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|dc.contributor.author||Buchmeier, Jospeh Michael||en_US|
|dc.description.abstract||<p>Infection by Pichinde virus, a member of the arenavirus group, was studied in vivo in Syrian hamsters, and in vitro in cell culture. Emphasis in the in vivo studies was placed on the mechanism of resistance to virus infection in adult hamsters. Two hamster strains were found to differ in their susceptibility to lethal Pichinde virus infection. LVG/Lak hamsters were found to be 100% susceptible to low doses of Pichinde virus during the first 6 days of life, but after 8 days of life, mortality was uncommon. Peak serum virus titers in animals infected at 3 days of life were 4 logs greater than in animals infected at 12 days. MHA/Lak hamsters, in contrast, were found to be susceptible to lethal virus infection both as newborns and as adults. Peak serum virus titers of greater than 10⁸ PFU/ml were observed 8 days after infection of adult MHA hamsters compared with less than 10³ PFU/ml in their LVG counterparts. Cultured primary kidney cells and peritoneal macrophages from either hamster strain supported Pichinde Virus replication equally well in vitro. Antibody levels measured by complement-fixation test were similar at 13, 21, and 30 days after infection. Cyclophosphamide immunosuppression, administered 3 days after infection, rendered adult LVG animals susceptible while slightly increasing the mortality among MHA hamsters. These findings suggest that immunologic factors maturing early in life in LVG hamsters and deficient in MHA hamsters limit Pichinde virus infection. The relationship of these observations with previously reported arenavirus diseases is discussed.</p> <p>The antigenic structure of Pichinde virus was examined. Lysates of BHK₂₁ cells, infected with Pichinde virus and harvested 48-96 hours after infection contained virus-specific antigens detectable by complement-fixation (CF) test. Immunodiffusion analysis of the lysates demonstrated two antigens which differed in their properties of heat and proteolytic enzyme resistance. The antigen accounting for the major proportion of the CF antigen activity was a heat stable, pronase resistent protein of 20-30,000 molecular weight estimated by gel filtration. The minor antigen was heat labile and susceptible to proteolysis. Antiserum prepared against partially purified major antigen, yielded a band of identity when tested against antiserum prepared against virus "cores" obtained by NP-40 solubilization of purified Pichinde virus. Disruption of purified virus by treatment with 1% NP-40 and 50 ug/ml RNase liberated 2 soluble antigens which identified with those demonstrated in lysates of infected cells. The liberated antigenic activity was shown to contain 3 of the 4 polypeptides found in the virion. These findings suggested that the antigens detectable by CF and immunodiffusion were components of the virion core. Major antigen derived from infected cells was purified by rate-zonal sedimentation, isoelectric focusing and gel filtration. Two low molecular weight polypeptides were demonstrable in the purified antigen.</p> <p>Since multiple segments of RNA exist in the Pichinde virion, it was of interest to determine, whether antigen synthesis and virus production could be dissociated in the infected cells. In Vero cells infected by Pichinde virus, antigen on the cell surface, and production of infectious virus shut down 48-96 hours after infection, whereas antigen detectable in the cytoplasm of infected cells appeared stable for over 5 days. In BHK₂₁ cells, actinomycin D (AD) at dosage levels of 1-4 ug/ml reduced virus yields by greater than 95% while reducing antigen detectable by CF by only 30%. The quantity of antigen produced was independent of AD dosage within the range tested. Both the major and the minor antigens were identified in lysates of AD treated cells. The observed decrease in infectious virus production could not be attributed to increased cell associated virus or to greater production of defective interferring particles. Surface antigen, demonstrable by immunofluorescence and by antibody binding assay was found to accumulate of infected cells incubated with AD. These findings suggest that Pichinde virus replication in AD treated BHK₂₁ cells is blocked at the level of virus maturation.</p>||en_US|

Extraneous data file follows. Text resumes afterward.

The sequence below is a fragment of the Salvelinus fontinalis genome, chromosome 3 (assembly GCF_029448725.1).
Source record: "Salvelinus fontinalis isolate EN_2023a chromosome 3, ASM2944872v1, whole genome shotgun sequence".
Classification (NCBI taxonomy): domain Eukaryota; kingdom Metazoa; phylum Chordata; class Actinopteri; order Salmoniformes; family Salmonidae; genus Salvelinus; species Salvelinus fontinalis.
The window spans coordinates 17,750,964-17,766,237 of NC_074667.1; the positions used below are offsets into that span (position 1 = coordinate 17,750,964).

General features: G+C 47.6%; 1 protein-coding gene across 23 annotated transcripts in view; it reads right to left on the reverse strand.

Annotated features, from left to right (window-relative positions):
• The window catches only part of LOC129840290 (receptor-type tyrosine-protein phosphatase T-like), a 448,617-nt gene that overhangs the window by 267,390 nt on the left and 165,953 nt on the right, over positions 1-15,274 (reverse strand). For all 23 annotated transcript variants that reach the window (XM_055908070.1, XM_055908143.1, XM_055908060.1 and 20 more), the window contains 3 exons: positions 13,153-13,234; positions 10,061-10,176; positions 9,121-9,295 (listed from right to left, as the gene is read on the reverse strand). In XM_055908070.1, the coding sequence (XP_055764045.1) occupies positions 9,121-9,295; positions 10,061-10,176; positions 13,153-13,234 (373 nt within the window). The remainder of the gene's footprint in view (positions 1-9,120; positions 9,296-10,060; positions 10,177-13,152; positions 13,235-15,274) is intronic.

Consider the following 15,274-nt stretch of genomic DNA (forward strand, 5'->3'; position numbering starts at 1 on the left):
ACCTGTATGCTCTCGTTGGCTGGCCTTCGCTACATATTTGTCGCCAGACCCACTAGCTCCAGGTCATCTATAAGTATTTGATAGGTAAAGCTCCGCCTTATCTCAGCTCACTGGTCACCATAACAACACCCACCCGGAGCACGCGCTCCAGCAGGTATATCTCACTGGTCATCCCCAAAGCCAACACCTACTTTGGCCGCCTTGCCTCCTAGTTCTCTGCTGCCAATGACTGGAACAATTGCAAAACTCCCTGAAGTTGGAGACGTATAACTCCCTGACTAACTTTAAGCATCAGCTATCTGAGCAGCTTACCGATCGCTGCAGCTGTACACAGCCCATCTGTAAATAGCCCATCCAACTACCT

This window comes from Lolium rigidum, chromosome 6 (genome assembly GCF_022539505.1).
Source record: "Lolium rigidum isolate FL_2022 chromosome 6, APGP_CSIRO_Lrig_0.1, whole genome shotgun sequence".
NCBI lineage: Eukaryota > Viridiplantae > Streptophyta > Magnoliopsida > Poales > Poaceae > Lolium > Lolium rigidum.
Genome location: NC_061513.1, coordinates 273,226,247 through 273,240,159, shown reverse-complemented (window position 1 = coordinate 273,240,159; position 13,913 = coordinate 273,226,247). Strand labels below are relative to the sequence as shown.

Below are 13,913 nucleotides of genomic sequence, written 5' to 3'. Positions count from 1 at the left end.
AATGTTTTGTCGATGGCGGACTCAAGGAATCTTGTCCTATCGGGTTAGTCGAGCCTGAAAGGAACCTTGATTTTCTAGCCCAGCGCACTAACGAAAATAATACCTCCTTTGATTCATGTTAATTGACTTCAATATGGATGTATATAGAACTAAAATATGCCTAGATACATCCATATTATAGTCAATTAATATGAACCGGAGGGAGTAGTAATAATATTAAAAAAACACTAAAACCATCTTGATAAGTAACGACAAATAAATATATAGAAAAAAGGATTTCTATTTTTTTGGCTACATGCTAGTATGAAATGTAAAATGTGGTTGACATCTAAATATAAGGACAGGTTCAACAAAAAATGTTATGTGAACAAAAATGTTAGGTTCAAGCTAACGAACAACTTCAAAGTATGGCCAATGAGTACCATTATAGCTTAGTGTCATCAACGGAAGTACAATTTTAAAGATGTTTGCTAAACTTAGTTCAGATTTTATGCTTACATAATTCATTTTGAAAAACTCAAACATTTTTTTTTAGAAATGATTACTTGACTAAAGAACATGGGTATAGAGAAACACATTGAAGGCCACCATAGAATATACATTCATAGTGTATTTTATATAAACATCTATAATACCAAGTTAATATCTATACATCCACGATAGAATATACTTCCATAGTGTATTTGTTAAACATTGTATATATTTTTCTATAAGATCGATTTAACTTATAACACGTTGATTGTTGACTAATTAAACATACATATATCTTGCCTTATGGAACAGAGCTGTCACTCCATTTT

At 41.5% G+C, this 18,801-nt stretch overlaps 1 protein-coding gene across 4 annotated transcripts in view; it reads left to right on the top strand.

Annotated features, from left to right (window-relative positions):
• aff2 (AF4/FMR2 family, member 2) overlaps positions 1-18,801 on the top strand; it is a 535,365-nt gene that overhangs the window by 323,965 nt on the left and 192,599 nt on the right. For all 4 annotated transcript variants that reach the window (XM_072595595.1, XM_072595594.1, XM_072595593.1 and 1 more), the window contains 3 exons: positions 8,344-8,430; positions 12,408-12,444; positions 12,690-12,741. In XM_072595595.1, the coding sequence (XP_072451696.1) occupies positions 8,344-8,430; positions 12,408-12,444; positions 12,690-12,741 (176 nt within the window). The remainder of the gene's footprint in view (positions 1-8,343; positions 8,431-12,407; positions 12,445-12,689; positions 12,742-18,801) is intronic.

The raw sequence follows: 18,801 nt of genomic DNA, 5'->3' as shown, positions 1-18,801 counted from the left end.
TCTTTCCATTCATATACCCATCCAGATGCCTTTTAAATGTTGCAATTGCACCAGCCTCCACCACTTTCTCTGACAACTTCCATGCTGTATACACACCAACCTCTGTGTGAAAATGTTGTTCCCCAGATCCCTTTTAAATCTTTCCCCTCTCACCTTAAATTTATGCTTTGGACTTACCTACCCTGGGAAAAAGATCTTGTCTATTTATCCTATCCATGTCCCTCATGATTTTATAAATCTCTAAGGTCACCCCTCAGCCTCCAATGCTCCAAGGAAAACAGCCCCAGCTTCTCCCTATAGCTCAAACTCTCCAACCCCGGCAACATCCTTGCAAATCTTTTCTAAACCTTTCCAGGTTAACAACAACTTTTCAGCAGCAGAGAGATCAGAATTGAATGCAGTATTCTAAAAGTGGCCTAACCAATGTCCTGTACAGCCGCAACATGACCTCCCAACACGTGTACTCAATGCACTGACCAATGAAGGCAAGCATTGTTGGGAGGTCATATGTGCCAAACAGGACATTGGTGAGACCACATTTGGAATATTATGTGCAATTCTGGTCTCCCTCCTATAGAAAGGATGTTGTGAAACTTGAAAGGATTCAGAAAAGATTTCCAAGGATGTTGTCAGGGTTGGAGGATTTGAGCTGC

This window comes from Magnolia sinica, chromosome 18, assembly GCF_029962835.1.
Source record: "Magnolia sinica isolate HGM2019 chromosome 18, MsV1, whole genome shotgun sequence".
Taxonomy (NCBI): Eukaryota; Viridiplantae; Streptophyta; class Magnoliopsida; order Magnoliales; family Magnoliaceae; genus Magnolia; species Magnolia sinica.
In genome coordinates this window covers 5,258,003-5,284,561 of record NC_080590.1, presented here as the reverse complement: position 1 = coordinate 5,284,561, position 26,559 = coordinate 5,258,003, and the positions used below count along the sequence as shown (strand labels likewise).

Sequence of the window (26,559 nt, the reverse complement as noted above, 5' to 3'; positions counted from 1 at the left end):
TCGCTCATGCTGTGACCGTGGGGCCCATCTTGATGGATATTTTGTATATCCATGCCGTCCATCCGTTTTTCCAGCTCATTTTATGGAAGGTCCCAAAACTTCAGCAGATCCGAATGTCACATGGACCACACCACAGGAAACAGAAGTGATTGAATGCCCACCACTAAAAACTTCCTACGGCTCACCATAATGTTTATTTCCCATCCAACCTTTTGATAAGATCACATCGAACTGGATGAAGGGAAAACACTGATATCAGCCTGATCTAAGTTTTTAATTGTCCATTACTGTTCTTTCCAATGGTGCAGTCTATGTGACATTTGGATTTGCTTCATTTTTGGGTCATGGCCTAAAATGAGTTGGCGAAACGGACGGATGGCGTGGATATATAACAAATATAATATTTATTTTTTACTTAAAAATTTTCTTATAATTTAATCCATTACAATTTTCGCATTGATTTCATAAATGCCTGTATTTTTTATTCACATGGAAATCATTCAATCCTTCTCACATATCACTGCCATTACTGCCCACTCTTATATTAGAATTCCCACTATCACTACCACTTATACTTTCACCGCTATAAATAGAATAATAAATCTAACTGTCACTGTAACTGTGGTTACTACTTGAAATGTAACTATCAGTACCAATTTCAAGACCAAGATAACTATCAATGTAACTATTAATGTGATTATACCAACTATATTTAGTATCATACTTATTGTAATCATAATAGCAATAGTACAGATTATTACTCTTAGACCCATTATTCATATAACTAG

|dc.title||Immunologic Studies on Pichinde Virus Infection in Cell Culture and in Syrian Hamsters||en_US|
|dc.description.degree||Doctor of Philosophy (PhD)||en_US|
|Appears in Collections:||Open Access Dissertations and Theses|
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